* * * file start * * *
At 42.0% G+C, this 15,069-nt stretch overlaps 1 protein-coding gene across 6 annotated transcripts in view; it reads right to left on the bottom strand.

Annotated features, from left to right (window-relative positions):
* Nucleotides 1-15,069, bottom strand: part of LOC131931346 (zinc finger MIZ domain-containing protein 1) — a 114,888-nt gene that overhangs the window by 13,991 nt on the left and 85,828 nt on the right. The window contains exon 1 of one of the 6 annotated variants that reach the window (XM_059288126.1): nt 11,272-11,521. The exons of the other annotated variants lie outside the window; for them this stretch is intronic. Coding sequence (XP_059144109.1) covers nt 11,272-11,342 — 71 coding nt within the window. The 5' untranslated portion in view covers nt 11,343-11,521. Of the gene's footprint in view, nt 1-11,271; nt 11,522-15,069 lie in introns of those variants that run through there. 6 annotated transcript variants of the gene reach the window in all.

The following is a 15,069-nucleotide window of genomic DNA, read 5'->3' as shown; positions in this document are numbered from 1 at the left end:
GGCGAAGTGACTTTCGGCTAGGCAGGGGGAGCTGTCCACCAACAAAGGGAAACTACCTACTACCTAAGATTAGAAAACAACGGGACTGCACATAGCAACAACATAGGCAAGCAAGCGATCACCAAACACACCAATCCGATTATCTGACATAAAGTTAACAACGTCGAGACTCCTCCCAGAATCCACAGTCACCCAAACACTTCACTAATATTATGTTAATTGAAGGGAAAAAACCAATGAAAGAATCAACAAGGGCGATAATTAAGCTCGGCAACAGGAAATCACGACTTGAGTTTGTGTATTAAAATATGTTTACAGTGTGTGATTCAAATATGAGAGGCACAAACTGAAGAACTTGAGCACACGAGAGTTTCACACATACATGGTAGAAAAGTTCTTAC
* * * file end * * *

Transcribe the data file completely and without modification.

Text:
At 42.0% G+C, this 15,069-nt stretch overlaps 1 protein-coding gene across 6 annotated transcripts in view; it reads right to left on the bottom strand.

Annotated features, from left to right (window-relative positions):
* Nucleotides 1-15,069, bottom strand: part of LOC131931346 (zinc finger MIZ domain-containing protein 1) — a 114,888-nt gene that overhangs the window by 13,991 nt on the left and 85,828 nt on the right. The window contains exon 1 of one of the 6 annotated variants that reach the window (XM_059288126.1): nt 11,272-11,521. The exons of the other annotated variants lie outside the window; for them this stretch is intronic. Coding sequence (XP_059144109.1) covers nt 11,272-11,342 — 71 coding nt within the window. The 5' untranslated portion in view covers nt 11,343-11,521. Of the gene's footprint in view, nt 1-11,271; nt 11,522-15,069 lie in introns of those variants that run through there. 6 annotated transcript variants of the gene reach the window in all.

The following is a 15,069-nucleotide window of genomic DNA, read 5'->3' as shown; positions in this document are numbered from 1 at the left end:
GGCGAAGTGACTTTCGGCTAGGCAGGGGGAGCTGTCCACCAACAAAGGGAAACTACCTACTACCTAAGATTAGAAAACAACGGGACTGCACATAGCAACAACATAGGCAAGCAAGCGATCACCAAACACACCAATCCGATTATCTGACATAAAGTTAACAACGTCGAGACTCCTCCCAGAATCCACAGTCACCCAAACACTTCACTAATATTATGTTAATTGAAGGGAAAAAACCAATGAAAGAATCAACAAGGGCGATAATTAAGCTCGGCAACAGGAAATCACGACTTGAGTTTGTGTATTAAAATATGTTTACAGTGTGTGATTCAAATATGAGAGGCACAAACTGAAGAACTTGAGCACACGAGAGTTTCACACATACATGGTAGAAAAGTTCTTAC